Zygon: Journal of Religion & Science
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Zygon: Journal of Religion and Science
38 (1), March 2003

Table of Contents


March 2003 Editorial by Philip Hefner

In recent editorials, I have observed that our explorations on the frontier of engagement between religion and science sometimes confront new issues and interpretations but more often result in new interpretations of perennial issues. The articles we present here reflect that observation—some attention to novel issues, more on issues that have been around for quite some time. Biologist Steven Peck starts us off in his Thinkpiece by exploring the contrast between materialist arguments for chance and contingency, which count against the existence of God, and the implications of subjectivity for both science and a belief in God. Robert Schaible, a professor of English literature, proposes that poetry, exemplified in the work of Walt Whitman, attempts to understand complex aspects of human experience in ways that parallel the attempts of physicists to understand complex aspects of the subatomic world.
DOI: 10.1111/0591-2385.661997066


Randomness, Contingency, and Faith: Is There a Science of Subjectivity? by Steven L. Peck

Materialists argue that there is no place for God in the universe. Chance and contingency are all that structure our world. However, the materialists’ dismissal of subjectivity manifests a flawed metaphysics that invalidates their arguments against God. In this essay I explore the following: (1) How does personal metaphysics affect one’s ability to do science? (2) Are the materialist arguments about contingency used to dismiss the importance of our place in the universe valid? (3) What are the implications of subjectivity on belief and science? To answer the first question, I examine the later years of Sir Alfred Russel Wallace, one of the cofounders of evolution through natural selection with Darwin. His belief in nineteenth-century spiritualism profoundly affected his standing in the scientific community. I describe the effect of spiritualism on Wallace’s science. To answer the second question, I use my own work in mathematical modeling of evolutionary processes to show that randomness, and contingency at one level, can actually be nearly deterministic at another. I demonstrate how arguments about chance and contingency do not imply anything relevant about whether there is a designer behind the universe. To answer the third question I begin by exploring a paradox of consciousness and show how the existence of subjective truths may provide a paradigm for sustaining a rational belief in God. These questions form the framework of a structured belief in a creator while yet embracing what science has to offer about the development of life on our planet.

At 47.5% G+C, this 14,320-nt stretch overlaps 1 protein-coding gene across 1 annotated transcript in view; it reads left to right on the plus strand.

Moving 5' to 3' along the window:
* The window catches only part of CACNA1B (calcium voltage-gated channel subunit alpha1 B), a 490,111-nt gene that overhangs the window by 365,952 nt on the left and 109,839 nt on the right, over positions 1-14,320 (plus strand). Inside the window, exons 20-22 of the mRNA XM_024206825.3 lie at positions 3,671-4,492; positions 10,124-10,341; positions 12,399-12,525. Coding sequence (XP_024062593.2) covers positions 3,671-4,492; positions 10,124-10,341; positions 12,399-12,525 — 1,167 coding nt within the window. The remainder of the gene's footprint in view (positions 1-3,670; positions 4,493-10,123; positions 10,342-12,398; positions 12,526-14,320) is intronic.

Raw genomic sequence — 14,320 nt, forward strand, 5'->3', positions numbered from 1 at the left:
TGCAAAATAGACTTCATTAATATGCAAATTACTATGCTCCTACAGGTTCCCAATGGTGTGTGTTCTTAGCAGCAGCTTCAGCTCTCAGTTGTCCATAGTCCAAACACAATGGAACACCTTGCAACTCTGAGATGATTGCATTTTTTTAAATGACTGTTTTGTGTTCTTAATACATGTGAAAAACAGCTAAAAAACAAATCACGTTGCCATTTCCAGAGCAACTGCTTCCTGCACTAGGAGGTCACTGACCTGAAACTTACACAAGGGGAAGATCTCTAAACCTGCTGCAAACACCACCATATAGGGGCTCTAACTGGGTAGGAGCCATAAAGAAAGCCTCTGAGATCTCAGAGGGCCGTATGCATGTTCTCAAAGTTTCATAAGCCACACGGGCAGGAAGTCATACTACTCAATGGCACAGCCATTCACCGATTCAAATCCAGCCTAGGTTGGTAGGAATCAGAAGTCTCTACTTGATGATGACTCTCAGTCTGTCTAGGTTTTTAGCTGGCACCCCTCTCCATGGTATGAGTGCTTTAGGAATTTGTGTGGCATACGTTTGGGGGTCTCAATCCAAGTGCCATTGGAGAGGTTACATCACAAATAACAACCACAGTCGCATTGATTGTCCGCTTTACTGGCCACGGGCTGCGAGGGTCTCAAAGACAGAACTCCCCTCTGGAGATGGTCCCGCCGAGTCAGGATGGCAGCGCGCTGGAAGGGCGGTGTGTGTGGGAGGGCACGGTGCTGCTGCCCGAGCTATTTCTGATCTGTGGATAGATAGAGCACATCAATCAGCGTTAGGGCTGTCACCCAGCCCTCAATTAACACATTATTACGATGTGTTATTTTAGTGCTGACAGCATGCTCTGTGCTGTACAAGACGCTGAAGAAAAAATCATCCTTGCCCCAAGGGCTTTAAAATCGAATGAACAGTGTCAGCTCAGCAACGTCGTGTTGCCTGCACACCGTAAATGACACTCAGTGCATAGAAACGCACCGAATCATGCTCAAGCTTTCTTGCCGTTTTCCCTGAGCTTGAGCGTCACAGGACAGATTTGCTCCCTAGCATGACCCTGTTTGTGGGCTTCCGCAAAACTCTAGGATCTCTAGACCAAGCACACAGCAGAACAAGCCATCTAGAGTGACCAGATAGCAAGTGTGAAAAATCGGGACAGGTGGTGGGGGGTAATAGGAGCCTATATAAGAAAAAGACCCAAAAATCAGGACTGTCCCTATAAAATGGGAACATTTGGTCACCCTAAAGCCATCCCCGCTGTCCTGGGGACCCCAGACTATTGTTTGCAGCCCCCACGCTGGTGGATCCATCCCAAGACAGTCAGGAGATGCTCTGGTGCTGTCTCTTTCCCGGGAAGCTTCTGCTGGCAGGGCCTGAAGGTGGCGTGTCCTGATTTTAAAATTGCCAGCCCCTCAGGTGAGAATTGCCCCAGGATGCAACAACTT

consciousness • emergent property • evolution • God’s existence • Søren Kierkegaard • materialism • mind-body problem • subjectivity • supervenience • Alfred Russel Wallace
Steven L. Peck is Assistant Professor in the Department of Integrative Biology, Brigham Young University, Provo, UT 84602-5255; e-mail: steve_peck @ byu.edu.
DOI: 10.1111/1467-9744.00474


Quantum Mechanics and “Song of Myself”: Getting a Grip on Reality by Robert M. Schaible